author = "Nora West and Sheree Schwartz and Rebecca Phofa and Nompumelelo Yende and Jean Bassett and Ian Sanne and {Van Rie}, Annelies",
year = "2016",
month = "3",
day = "3",
doi = "10.1080/09540121.2015.1093596",
language = "English (US)",
volume = "28",
pages = "390--396",
journal = "AIDS Care - Psychological and Socio-Medical Aspects of AIDS/HIV",
issn = "0954-0121",
publisher = "Routledge",
number = "3",

}

TY - JOUR

T1 - "I don't know if this is right. but this is what I'm offering"

T2 - Healthcare provider knowledge, practice, and attitudes towards safer conception for HIV-affected couples in the context of Southern African guidelines

AU - West, Nora

AU - Schwartz, Sheree

AU - Phofa, Rebecca

AU - Yende, Nompumelelo

AU - Bassett, Jean

AU - Sanne, Ian

AU - Van Rie, Annelies

PY - 2016/3/3

Y1 - 2016/3/3

N2 - The 2011 guidelines for safer conception for HIV-affected individuals and couples were adopted by the South African Department of Health in December 2012. We assessed implementation gaps and facilitators and barriers to delivering safer conception services through examining patient and healthcare provider (HCP) experiences. At Witkoppen Health and Welfare Centre, a primary care clinic in Johannesburg, we conducted in-depth interviews (IDIs) with nine HCPs (doctors, nurses, and counselors) and IDIs and focus group discussions with 42 HIV-affected men and women interested in having a child. Data were analyzed using a grounded theory approach. HCPs were supportive of fertility intentions of HIV-affected couples and demonstrated some knowledge of safer conception methods, especially ART initiation to suppress viral load in infected partners. Unfortunately, HCPs did not follow the key recommendation that HCPs initiate conversations on fertility intentions with HIV-affected men and women. Providers and clients reported that conversations about conception only occur when client-initiated, placing the onus on HIV-affected individuals. Important barriers underlying this were the misconception held by some HCPs that uninfected partners in serodiscordant partnerships are "latently" infected and the desire by most HCPs to protect or control knowledge around fertility and safer conception methods out of concern over what clients will do with this knowledge before they are virally suppressed or ready to conceive. Almost all participants who had conceived or attempted conception did so without safer conception methods knowledge. HCP concern over conception readiness, perception of what clients will do with safer conception knowledge, and gaps in safer conception knowledge prevent HCPs from initiating conversations with HIV-affected patients on the issue of childbearing. Examining these findings in the context of existing South African guidelines illuminates areas that need to be addressed to facilitate implementation of the guidelines.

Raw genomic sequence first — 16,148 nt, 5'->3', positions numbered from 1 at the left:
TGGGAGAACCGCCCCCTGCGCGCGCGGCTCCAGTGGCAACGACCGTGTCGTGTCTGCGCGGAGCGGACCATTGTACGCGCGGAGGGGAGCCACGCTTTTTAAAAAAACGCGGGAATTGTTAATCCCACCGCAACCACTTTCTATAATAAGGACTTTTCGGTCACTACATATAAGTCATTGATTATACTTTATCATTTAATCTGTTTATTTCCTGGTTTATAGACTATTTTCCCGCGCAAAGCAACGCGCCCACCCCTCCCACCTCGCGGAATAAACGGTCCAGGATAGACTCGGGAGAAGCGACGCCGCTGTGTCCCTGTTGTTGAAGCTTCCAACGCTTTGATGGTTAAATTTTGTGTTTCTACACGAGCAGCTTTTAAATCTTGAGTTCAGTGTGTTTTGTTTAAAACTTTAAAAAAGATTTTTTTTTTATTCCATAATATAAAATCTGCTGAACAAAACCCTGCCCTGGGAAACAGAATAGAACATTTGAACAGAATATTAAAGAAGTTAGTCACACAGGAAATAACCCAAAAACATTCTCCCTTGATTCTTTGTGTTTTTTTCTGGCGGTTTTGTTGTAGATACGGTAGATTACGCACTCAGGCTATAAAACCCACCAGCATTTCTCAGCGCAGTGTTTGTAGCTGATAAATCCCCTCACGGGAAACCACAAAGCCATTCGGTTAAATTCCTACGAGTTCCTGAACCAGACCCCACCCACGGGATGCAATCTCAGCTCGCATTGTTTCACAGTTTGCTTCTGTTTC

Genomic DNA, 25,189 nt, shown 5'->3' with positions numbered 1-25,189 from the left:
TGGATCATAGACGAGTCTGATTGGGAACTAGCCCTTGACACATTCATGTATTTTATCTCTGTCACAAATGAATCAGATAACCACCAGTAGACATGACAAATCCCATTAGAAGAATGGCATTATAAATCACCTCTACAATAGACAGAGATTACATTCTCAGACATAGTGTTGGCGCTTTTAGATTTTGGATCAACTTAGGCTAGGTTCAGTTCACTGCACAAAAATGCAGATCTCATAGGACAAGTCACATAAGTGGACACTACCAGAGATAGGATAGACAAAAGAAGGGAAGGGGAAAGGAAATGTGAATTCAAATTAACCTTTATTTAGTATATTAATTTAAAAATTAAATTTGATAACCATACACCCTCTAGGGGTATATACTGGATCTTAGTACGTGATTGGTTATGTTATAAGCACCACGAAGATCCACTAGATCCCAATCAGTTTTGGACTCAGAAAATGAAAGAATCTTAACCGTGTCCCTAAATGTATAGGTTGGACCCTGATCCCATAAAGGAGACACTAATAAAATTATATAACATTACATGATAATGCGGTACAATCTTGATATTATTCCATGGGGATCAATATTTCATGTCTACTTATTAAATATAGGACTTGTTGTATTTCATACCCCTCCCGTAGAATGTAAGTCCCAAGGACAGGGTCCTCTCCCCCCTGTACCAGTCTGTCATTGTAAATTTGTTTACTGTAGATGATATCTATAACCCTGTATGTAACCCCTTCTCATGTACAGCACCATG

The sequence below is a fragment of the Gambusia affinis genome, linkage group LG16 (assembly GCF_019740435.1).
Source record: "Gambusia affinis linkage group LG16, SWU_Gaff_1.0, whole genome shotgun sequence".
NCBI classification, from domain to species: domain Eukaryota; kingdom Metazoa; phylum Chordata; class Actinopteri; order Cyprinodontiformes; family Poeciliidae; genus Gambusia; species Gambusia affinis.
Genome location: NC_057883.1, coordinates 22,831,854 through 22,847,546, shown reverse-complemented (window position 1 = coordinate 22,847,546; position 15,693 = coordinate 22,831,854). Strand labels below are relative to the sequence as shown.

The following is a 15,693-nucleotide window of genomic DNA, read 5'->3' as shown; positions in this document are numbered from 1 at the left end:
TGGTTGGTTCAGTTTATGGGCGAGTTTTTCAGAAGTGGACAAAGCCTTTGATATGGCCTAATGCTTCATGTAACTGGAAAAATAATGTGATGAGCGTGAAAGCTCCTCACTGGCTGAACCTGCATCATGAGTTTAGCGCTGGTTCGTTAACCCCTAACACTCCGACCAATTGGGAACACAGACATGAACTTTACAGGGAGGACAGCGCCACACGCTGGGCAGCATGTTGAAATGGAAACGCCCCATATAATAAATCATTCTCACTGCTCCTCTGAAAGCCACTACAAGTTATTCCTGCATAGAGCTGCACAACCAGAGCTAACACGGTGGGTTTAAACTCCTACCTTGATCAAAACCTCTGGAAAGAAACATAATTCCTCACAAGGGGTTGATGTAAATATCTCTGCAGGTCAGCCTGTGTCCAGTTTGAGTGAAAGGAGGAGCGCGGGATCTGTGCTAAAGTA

AB - The 2011 guidelines for safer conception for HIV-affected individuals and couples were adopted by the South African Department of Health in December 2012. We assessed implementation gaps and facilitators and barriers to delivering safer conception services through examining patient and healthcare provider (HCP) experiences. At Witkoppen Health and Welfare Centre, a primary care clinic in Johannesburg, we conducted in-depth interviews (IDIs) with nine HCPs (doctors, nurses, and counselors) and IDIs and focus group discussions with 42 HIV-affected men and women interested in having a child. Data were analyzed using a grounded theory approach. HCPs were supportive of fertility intentions of HIV-affected couples and demonstrated some knowledge of safer conception methods, especially ART initiation to suppress viral load in infected partners. Unfortunately, HCPs did not follow the key recommendation that HCPs initiate conversations on fertility intentions with HIV-affected men and women. Providers and clients reported that conversations about conception only occur when client-initiated, placing the onus on HIV-affected individuals. Important barriers underlying this were the misconception held by some HCPs that uninfected partners in serodiscordant partnerships are "latently" infected and the desire by most HCPs to protect or control knowledge around fertility and safer conception methods out of concern over what clients will do with this knowledge before they are virally suppressed or ready to conceive. Almost all participants who had conceived or attempted conception did so without safer conception methods knowledge. HCP concern over conception readiness, perception of what clients will do with safer conception knowledge, and gaps in safer conception knowledge prevent HCPs from initiating conversations with HIV-affected patients on the issue of childbearing. Examining these findings in the context of existing South African guidelines illuminates areas that need to be addressed to facilitate implementation of the guidelines.

KW - healthcare service provision

KW - HIV-1

KW - HIVprevention

KW - HIVserodiscordant couples

KW - safer conception

UR - http://www.scopus.com/inward/record.url?scp=84958106261&partnerID=8YFLogxK

UR - http://www.scopus.com/inward/citedby.url?scp=84958106261&partnerID=8YFLogxK

U2 - 10.1080/09540121.2015.1093596

DO - 10.1080/09540121.2015.1093596

M3 - Article

C2 - 26445035

AN - SCOPUS:84958106261

VL - 28

SP - 390

EP - 396

JO - AIDS Care - Psychological and Socio-Medical Aspects of AIDS/HIV

JF - AIDS Care - Psychological and Socio-Medical Aspects of AIDS/HIV

SN - 0954-0121

IS - 3

ER -